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Monday, April 18, 2016

Microstory 301: Atmosphere


There is no lack of planets in this universe. Why, in this galaxy alone, there are hundreds of billions of stars, with an average of between one and two planets each. Ten billion of these are supposed to be terrestrial, rather than gaseous like Jupiter. Out of these, not all would be composed of an atmosphere comparable to Earth’s. There are probably only about 500 million of those. But that doesn’t mean there should be 500 million kinds of aliens spinning around out there. Even though these planets are capable of sustaining life, they’re not necessarily capable of sustaining evolutionary life. You wouldn’t believe just how many things had to go right on this planet in order to make you a thing that exists. Humans have yet to quantify the unlikely circumstances. Temperature, gravity, pressure, gaseous composition, distance from the sun, solar size, and many more things had to line up perfectly to create life intelligent enough to write a list like that. There’s this argument called the Fermi Paradox which wonders why we’ve not encountered aliens, because there should be a lot of them. But that’s not a paradox. It’s a question. Just because you don’t know the answer to something, doesn’t mean there isn’t one. There are any number of explanations for why we feel so alone. And it all starts with our atmosphere. It has the perfect amount of oxygen to keep us breathing, and to stop insects from being terrifyingly gigantic. The way the wind moves determined the shape of this rock, and regulates our climate. The gaseous composition is vital to our survival. Change the ratios even by a little, and it spells disaster, which is actually what we’re going through right now. Next time you go outside, thank the atmosphere for keeping everything in place.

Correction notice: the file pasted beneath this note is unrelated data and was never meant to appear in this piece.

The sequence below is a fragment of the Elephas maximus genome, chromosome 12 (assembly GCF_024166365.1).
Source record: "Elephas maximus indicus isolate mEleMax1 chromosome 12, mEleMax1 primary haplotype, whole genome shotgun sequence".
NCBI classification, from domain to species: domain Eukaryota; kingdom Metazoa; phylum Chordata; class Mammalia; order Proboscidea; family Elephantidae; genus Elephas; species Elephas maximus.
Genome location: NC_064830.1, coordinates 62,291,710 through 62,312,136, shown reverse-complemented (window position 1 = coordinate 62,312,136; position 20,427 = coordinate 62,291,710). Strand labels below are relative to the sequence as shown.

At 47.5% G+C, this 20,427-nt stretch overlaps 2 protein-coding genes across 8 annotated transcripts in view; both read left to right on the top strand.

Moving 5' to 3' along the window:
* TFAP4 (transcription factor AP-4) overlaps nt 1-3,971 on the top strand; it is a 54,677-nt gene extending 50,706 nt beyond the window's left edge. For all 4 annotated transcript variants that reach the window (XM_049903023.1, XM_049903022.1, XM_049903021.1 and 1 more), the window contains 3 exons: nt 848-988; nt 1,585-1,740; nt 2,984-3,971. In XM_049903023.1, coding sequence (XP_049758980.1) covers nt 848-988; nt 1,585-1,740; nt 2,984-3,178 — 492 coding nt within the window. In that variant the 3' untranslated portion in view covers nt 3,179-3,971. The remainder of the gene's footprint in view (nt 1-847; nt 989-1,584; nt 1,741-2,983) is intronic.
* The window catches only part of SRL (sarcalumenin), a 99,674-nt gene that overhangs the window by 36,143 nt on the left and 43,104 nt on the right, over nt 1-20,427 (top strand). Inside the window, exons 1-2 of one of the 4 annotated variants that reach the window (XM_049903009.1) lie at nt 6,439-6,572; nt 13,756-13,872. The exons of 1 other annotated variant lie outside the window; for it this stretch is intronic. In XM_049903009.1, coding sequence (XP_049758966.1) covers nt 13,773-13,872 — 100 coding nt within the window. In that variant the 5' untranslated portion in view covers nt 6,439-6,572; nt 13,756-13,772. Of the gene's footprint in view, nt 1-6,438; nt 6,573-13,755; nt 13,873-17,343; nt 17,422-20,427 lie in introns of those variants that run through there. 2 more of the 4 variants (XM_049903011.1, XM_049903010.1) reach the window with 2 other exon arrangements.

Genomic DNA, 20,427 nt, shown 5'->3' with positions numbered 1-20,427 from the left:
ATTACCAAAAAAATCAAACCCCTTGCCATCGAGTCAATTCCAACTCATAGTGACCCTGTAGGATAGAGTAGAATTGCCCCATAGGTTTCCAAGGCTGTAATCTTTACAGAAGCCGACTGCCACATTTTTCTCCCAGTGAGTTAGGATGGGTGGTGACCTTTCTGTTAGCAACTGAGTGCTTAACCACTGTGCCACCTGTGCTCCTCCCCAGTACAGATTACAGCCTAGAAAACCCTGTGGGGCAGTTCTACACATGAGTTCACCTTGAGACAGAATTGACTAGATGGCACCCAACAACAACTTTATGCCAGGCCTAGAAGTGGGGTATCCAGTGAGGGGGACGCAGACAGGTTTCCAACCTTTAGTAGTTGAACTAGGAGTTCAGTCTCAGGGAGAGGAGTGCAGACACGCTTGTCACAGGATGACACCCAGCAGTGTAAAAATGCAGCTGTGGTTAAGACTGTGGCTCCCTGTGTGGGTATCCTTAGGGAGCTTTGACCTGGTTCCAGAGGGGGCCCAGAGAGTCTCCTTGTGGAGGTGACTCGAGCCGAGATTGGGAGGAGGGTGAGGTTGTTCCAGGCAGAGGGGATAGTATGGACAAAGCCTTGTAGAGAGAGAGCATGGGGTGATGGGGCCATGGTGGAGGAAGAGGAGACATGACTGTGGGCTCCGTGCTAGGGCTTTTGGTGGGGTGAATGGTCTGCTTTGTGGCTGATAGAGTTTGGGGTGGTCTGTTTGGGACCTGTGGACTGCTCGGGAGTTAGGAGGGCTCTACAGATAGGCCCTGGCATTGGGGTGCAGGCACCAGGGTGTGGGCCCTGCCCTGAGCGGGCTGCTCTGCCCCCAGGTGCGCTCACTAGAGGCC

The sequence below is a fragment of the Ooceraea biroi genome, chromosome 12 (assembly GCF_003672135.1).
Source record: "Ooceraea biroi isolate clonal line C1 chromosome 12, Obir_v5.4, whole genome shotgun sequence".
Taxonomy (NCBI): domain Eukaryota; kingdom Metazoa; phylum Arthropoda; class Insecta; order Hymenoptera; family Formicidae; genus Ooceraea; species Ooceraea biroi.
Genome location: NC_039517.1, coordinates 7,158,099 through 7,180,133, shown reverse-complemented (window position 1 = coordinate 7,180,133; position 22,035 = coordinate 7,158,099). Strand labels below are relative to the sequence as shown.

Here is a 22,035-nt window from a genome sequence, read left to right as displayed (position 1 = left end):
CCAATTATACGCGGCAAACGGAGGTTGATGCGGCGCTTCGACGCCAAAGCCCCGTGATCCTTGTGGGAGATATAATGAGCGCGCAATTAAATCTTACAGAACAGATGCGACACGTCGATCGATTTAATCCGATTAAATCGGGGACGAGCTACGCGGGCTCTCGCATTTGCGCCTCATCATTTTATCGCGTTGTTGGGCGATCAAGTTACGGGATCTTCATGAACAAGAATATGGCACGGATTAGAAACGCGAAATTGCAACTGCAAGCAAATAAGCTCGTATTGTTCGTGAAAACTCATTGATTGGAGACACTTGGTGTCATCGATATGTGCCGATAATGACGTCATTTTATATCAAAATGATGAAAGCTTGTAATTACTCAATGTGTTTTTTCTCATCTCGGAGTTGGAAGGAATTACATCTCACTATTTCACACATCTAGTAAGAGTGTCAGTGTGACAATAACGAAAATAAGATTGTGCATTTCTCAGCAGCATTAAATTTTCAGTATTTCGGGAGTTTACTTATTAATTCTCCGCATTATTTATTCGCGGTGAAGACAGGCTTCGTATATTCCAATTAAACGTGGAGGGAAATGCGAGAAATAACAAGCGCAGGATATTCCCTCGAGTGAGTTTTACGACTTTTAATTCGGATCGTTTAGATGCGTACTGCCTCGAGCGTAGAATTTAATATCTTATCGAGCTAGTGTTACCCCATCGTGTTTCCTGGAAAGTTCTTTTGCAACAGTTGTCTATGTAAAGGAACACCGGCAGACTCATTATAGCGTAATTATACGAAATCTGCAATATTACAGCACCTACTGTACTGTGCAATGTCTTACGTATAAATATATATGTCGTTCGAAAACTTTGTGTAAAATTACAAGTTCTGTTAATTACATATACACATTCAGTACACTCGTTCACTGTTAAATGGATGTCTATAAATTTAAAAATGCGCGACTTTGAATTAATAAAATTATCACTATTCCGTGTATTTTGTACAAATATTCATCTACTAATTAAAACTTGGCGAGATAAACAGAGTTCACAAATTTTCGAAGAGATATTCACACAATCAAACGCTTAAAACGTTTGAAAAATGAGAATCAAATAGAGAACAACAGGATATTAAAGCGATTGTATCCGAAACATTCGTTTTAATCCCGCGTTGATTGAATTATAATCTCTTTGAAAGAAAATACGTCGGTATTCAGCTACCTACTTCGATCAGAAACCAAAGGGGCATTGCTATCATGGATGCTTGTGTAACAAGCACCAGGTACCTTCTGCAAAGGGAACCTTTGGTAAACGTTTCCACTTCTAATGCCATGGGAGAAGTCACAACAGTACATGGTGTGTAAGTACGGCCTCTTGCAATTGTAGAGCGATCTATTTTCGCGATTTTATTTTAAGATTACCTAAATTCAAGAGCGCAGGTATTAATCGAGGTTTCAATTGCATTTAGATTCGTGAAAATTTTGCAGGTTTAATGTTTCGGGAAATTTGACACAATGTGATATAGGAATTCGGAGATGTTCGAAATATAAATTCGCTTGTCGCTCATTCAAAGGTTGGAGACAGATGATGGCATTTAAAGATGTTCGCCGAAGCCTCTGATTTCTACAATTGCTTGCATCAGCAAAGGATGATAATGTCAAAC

Ground

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